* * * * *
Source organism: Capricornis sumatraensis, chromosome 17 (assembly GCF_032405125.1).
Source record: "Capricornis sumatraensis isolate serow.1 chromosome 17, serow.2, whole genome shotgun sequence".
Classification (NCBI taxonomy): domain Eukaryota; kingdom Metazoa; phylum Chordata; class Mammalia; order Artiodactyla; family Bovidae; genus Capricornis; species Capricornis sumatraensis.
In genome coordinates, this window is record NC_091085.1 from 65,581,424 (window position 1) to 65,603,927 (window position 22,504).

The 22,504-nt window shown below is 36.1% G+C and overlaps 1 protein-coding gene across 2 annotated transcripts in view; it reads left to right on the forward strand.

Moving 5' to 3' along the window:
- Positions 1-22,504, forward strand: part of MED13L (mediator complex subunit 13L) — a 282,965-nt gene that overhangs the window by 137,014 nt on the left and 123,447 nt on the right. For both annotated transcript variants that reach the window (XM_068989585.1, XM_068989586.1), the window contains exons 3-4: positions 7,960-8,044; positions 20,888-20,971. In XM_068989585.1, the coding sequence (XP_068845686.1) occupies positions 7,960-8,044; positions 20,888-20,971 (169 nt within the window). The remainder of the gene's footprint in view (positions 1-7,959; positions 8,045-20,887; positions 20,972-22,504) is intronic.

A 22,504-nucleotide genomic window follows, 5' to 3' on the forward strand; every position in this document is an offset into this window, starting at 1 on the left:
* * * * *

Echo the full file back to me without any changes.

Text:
Source organism: Capricornis sumatraensis, chromosome 17 (assembly GCF_032405125.1).
Source record: "Capricornis sumatraensis isolate serow.1 chromosome 17, serow.2, whole genome shotgun sequence".
Classification (NCBI taxonomy): domain Eukaryota; kingdom Metazoa; phylum Chordata; class Mammalia; order Artiodactyla; family Bovidae; genus Capricornis; species Capricornis sumatraensis.
In genome coordinates, this window is record NC_091085.1 from 65,581,424 (window position 1) to 65,603,927 (window position 22,504).

The 22,504-nt window shown below is 36.1% G+C and overlaps 1 protein-coding gene across 2 annotated transcripts in view; it reads left to right on the forward strand.

Moving 5' to 3' along the window:
- Positions 1-22,504, forward strand: part of MED13L (mediator complex subunit 13L) — a 282,965-nt gene that overhangs the window by 137,014 nt on the left and 123,447 nt on the right. For both annotated transcript variants that reach the window (XM_068989585.1, XM_068989586.1), the window contains exons 3-4: positions 7,960-8,044; positions 20,888-20,971. In XM_068989585.1, the coding sequence (XP_068845686.1) occupies positions 7,960-8,044; positions 20,888-20,971 (169 nt within the window). The remainder of the gene's footprint in view (positions 1-7,959; positions 8,045-20,887; positions 20,972-22,504) is intronic.

A 22,504-nucleotide genomic window follows, 5' to 3' on the forward strand; every position in this document is an offset into this window, starting at 1 on the left: